JTF (just the facts): A total of 10 black and white photographs, generally framed in white/black and unmatted, and hung against white (and black painted) walls in the main gallery space, the smaller back room, and the front window. All of the works are archival inkjet prints, made in 2017 or 2018. Physical sizes range from 5×7 to 48×27 inches (or reverse), and the prints are available in editions of 3 or 5. The show also includes a selection of drawings, notes, and studio materials, some installed/hung in the center of the gallery space. (Installation shots below.)
Comments/Context: For many photographers, the studio-based self-portrait is an exercise in deliberate reduction. By intentionally paring down the list of artistic tools to just body and camera, perhaps with a few humble props, the artist is setting him or herself with a particularly difficult challenge of limitation and boundary: how to develop (or discover) a unique personal aesthetic with so few variables with which to play.
When we think of notable female photographers who have centered their artistic practice on nude images of themselves (or models) within the confines of the studio, Francesca Woodman inevitably enters the conversation. Her performative self-portraits staged in the empty rooms of Providence, Rhode Island (among other locations), consistently found energy in that space of worn absence, with windows, walls, cut paper, and drapery often providing the only foil to her intensely-personal poses and movements. More recently, artists like Melanie Bonajo and Whitney Hubbs have aggressively pushed further on the edges of the studio nude genre, with Bonajo using eclectic assortments of household items to tie up and overwhelm her models and Hubbs elegantly interrupting our gaze with wooden blocks, sheets of cardboard, and draped cloth.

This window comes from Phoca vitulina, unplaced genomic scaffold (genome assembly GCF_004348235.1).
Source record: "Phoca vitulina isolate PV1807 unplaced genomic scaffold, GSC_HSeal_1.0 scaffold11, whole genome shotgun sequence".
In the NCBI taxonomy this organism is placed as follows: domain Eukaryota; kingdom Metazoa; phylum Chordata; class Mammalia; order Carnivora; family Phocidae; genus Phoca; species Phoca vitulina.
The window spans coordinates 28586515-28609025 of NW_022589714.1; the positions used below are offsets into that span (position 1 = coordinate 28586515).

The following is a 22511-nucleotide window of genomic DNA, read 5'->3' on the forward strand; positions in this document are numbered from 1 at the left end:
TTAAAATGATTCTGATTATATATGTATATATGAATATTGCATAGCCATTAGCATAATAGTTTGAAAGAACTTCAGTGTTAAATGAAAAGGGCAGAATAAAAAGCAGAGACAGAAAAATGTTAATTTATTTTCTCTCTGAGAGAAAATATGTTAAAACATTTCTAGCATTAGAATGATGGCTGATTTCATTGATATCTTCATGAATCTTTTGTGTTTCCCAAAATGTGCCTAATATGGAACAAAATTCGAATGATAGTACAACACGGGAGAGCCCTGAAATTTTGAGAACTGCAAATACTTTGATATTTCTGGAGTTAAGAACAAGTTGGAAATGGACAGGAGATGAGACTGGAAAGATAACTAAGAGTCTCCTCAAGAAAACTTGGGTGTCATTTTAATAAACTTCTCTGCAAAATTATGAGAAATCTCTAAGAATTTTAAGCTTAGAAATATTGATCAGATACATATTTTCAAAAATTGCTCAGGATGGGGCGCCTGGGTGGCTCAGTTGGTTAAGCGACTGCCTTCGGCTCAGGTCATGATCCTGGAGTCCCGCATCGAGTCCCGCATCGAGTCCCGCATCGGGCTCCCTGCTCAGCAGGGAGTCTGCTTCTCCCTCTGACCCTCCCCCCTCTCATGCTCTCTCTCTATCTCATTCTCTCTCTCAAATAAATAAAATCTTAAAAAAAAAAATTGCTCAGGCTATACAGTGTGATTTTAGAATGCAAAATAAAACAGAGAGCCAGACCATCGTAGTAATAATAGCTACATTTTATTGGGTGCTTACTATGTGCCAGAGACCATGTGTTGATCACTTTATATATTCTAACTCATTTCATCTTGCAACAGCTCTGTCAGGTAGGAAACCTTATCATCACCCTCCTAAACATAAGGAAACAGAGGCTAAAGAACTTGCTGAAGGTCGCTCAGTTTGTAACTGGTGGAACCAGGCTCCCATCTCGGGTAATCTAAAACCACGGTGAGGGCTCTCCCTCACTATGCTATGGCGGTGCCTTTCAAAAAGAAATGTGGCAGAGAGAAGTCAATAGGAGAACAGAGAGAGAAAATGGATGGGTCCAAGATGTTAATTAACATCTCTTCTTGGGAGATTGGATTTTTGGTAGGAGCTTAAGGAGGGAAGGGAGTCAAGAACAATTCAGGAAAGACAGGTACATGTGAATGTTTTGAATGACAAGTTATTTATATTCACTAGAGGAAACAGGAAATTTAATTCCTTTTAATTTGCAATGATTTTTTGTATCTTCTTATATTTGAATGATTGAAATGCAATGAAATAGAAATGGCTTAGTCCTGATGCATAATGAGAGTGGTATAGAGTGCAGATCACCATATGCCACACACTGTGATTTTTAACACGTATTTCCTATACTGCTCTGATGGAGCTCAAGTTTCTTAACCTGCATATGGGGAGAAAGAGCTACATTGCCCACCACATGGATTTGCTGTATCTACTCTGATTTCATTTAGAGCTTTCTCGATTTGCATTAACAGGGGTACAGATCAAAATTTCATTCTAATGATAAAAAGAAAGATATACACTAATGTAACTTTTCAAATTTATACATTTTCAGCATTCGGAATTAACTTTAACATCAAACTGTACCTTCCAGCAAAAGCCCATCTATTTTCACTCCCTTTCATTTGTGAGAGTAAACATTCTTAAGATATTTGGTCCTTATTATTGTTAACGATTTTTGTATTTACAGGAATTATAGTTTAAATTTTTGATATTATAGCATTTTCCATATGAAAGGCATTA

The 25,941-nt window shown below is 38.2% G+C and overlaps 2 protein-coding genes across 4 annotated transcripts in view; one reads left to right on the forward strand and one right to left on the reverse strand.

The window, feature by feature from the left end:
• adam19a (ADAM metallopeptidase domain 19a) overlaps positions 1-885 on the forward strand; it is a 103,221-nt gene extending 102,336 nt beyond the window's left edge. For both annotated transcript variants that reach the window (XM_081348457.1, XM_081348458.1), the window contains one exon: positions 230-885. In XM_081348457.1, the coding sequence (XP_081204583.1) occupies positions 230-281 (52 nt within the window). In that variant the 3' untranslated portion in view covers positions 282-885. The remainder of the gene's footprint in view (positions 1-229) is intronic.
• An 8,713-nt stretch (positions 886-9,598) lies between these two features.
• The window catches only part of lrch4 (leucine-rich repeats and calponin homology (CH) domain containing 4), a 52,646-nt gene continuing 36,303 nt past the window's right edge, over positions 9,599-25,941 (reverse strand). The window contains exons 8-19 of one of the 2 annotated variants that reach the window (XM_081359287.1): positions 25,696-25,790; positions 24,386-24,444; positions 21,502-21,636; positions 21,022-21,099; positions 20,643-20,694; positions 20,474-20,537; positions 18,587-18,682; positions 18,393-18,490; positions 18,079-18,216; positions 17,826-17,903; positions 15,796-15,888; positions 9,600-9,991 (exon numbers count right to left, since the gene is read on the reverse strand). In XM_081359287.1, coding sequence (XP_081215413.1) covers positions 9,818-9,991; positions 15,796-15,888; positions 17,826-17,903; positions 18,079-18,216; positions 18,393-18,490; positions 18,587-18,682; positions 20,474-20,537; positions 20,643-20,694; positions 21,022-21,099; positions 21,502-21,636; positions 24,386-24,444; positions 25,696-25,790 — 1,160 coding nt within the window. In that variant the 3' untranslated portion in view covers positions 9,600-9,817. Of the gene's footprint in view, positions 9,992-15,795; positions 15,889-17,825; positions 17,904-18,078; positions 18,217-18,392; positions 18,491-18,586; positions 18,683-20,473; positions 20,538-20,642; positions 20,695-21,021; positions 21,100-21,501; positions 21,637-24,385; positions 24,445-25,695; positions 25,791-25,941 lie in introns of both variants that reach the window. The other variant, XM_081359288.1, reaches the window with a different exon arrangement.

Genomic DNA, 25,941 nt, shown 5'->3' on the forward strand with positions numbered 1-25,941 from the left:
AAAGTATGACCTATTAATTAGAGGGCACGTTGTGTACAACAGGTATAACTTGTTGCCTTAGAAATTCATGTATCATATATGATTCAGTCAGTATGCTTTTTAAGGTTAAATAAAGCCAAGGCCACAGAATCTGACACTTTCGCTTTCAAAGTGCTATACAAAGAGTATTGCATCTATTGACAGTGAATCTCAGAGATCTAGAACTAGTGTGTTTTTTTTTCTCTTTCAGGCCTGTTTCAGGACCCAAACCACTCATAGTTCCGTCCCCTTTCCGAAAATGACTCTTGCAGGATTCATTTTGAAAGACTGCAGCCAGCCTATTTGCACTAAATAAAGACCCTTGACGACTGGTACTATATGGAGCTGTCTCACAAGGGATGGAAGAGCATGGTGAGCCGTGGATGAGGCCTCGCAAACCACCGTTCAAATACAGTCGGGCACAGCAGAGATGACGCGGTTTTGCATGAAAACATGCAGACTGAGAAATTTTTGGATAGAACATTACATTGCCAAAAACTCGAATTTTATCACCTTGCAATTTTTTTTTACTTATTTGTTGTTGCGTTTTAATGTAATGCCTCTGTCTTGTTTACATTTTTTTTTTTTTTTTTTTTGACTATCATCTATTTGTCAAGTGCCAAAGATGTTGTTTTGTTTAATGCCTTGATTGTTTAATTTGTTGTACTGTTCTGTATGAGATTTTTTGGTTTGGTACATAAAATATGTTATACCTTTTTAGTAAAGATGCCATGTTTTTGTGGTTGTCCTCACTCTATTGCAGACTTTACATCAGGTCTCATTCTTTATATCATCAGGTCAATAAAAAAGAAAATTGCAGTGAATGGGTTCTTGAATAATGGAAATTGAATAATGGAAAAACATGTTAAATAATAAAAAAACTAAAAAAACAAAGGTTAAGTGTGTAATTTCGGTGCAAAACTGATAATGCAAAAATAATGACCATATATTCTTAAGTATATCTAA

Patricia Voulgaris’ recent studio work follows along in this line of thinking. Using herself as a nude model and armed with available art props like wooden stretcher bars, canvas, tape, black and white paper, and various easels/tripods, she has crafted images that merge constrained performance with process innovation and formal experimentation.
Several of Voulgaris’ images are resolutely geometric, and the juxtaposition of hard edges and lines with the curves and skin tones of her body give the compositions their punch. In “Clock Tower”, a straight leg, a raised bent knee, and the curve of a hip are arranged on the axes of a grid, with arcs, cones, and high contrast black/white forms adding strictly organized echoes. And in “Self Portrait”, Voulgaris’ nude form hides behind a set of bold vertical stripes and torn shadows, with the rectilinear paper interrupting her sinuous form. In both cases, she creates a bold mixture of documentation and pure abstraction.
Other works play with spatial depth and seeing through. “Bullseye” finds her bending over into a dark circular hole, the alternating light and dark of her skin and the black props creating the concentric rings of an irreverent target. “Self Portrait Two” uses wooden stretchers like stuttering frames, her body covered by billows of white canvas and paper, with just a few tiny fragments of skin emerging from the dense tangle of overlapped folds.
When Voulgaris introduces rephotography into the mix, the compositions get even more complex and disorienting. In “Self Portrait Three” spatial gradients of dark shadows against receding white are used to obscure the artist’s body, creating competing layers of depth and unexpected twists of orientation, the resulting space appearing impossibly upended. In “Untitled”, she employs printed images of herself, her hand in effect holding her body, with another rephotographed image of her body on top of that, the piling up process interleaving the images into a shifting whole. The rephotography angle feels like one that Voulgaris can exploit much further as she moves forward with this project.
Seen together, Voulgaris’ formal experiments seem to harken back to the playful readymade spirit of Dada portraiture. Their restless formality is rooted in the inherent visual competition between her body and its surrounding geometries, and that daring push and pull between human performance and rigid structure feels like an elegantly simple subject that will continue to offer Voulgaris plenty of aesthetic running room.
Collector’s POV: The photographs in this show are priced between $600 and $3000, based on size. Voulgaris’ work has little secondary market history at this point, so gallery retail remains the best option for those collectors interested in following up.